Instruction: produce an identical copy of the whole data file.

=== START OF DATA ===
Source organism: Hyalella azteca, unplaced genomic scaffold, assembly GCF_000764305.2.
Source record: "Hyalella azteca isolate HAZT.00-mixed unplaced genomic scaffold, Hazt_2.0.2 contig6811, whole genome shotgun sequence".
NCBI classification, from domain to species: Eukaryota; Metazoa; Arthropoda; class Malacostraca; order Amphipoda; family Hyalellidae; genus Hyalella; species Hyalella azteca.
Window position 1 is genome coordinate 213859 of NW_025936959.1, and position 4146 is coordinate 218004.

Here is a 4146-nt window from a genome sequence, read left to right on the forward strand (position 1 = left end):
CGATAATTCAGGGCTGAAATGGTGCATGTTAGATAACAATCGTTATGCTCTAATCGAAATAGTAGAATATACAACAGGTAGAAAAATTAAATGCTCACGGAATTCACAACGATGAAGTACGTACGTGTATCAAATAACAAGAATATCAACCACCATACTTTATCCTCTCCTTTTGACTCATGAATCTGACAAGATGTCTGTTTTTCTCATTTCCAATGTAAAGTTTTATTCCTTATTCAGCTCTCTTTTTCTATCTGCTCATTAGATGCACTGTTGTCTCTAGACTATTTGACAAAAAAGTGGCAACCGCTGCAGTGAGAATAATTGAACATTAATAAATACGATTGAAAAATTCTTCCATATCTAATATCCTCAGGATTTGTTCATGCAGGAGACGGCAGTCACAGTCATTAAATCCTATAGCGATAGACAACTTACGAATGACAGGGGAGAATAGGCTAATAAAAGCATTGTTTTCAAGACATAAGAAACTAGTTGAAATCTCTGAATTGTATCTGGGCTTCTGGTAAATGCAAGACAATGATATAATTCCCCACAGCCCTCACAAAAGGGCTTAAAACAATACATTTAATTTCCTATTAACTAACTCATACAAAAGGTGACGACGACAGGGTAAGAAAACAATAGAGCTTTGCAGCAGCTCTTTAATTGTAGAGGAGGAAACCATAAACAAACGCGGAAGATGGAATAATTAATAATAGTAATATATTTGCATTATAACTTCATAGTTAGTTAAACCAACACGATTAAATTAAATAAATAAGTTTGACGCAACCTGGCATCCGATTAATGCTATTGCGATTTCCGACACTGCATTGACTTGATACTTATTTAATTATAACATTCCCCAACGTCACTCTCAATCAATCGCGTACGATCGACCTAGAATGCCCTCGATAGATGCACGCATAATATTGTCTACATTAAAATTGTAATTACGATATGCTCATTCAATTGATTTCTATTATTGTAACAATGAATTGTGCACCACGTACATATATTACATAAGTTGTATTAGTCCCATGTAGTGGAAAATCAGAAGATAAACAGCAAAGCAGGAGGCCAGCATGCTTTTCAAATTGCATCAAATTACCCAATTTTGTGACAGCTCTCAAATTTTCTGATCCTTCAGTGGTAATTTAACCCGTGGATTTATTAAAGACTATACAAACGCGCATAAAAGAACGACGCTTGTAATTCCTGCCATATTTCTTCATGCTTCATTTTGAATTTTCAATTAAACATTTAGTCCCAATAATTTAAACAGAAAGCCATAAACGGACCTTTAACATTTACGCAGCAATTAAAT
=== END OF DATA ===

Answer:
Source organism: Hyalella azteca, unplaced genomic scaffold, assembly GCF_000764305.2.
Source record: "Hyalella azteca isolate HAZT.00-mixed unplaced genomic scaffold, Hazt_2.0.2 contig6811, whole genome shotgun sequence".
NCBI classification, from domain to species: Eukaryota; Metazoa; Arthropoda; class Malacostraca; order Amphipoda; family Hyalellidae; genus Hyalella; species Hyalella azteca.
Window position 1 is genome coordinate 213859 of NW_025936959.1, and position 4146 is coordinate 218004.

Here is a 4146-nt window from a genome sequence, read left to right on the forward strand (position 1 = left end):
CGATAATTCAGGGCTGAAATGGTGCATGTTAGATAACAATCGTTATGCTCTAATCGAAATAGTAGAATATACAACAGGTAGAAAAATTAAATGCTCACGGAATTCACAACGATGAAGTACGTACGTGTATCAAATAACAAGAATATCAACCACCATACTTTATCCTCTCCTTTTGACTCATGAATCTGACAAGATGTCTGTTTTTCTCATTTCCAATGTAAAGTTTTATTCCTTATTCAGCTCTCTTTTTCTATCTGCTCATTAGATGCACTGTTGTCTCTAGACTATTTGACAAAAAAGTGGCAACCGCTGCAGTGAGAATAATTGAACATTAATAAATACGATTGAAAAATTCTTCCATATCTAATATCCTCAGGATTTGTTCATGCAGGAGACGGCAGTCACAGTCATTAAATCCTATAGCGATAGACAACTTACGAATGACAGGGGAGAATAGGCTAATAAAAGCATTGTTTTCAAGACATAAGAAACTAGTTGAAATCTCTGAATTGTATCTGGGCTTCTGGTAAATGCAAGACAATGATATAATTCCCCACAGCCCTCACAAAAGGGCTTAAAACAATACATTTAATTTCCTATTAACTAACTCATACAAAAGGTGACGACGACAGGGTAAGAAAACAATAGAGCTTTGCAGCAGCTCTTTAATTGTAGAGGAGGAAACCATAAACAAACGCGGAAGATGGAATAATTAATAATAGTAATATATTTGCATTATAACTTCATAGTTAGTTAAACCAACACGATTAAATTAAATAAATAAGTTTGACGCAACCTGGCATCCGATTAATGCTATTGCGATTTCCGACACTGCATTGACTTGATACTTATTTAATTATAACATTCCCCAACGTCACTCTCAATCAATCGCGTACGATCGACCTAGAATGCCCTCGATAGATGCACGCATAATATTGTCTACATTAAAATTGTAATTACGATATGCTCATTCAATTGATTTCTATTATTGTAACAATGAATTGTGCACCACGTACATATATTACATAAGTTGTATTAGTCCCATGTAGTGGAAAATCAGAAGATAAACAGCAAAGCAGGAGGCCAGCATGCTTTTCAAATTGCATCAAATTACCCAATTTTGTGACAGCTCTCAAATTTTCTGATCCTTCAGTGGTAATTTAACCCGTGGATTTATTAAAGACTATACAAACGCGCATAAAAGAACGACGCTTGTAATTCCTGCCATATTTCTTCATGCTTCATTTTGAATTTTCAATTAAACATTTAGTCCCAATAATTTAAACAGAAAGCCATAAACGGACCTTTAACATTTACGCAGCAATTAAAT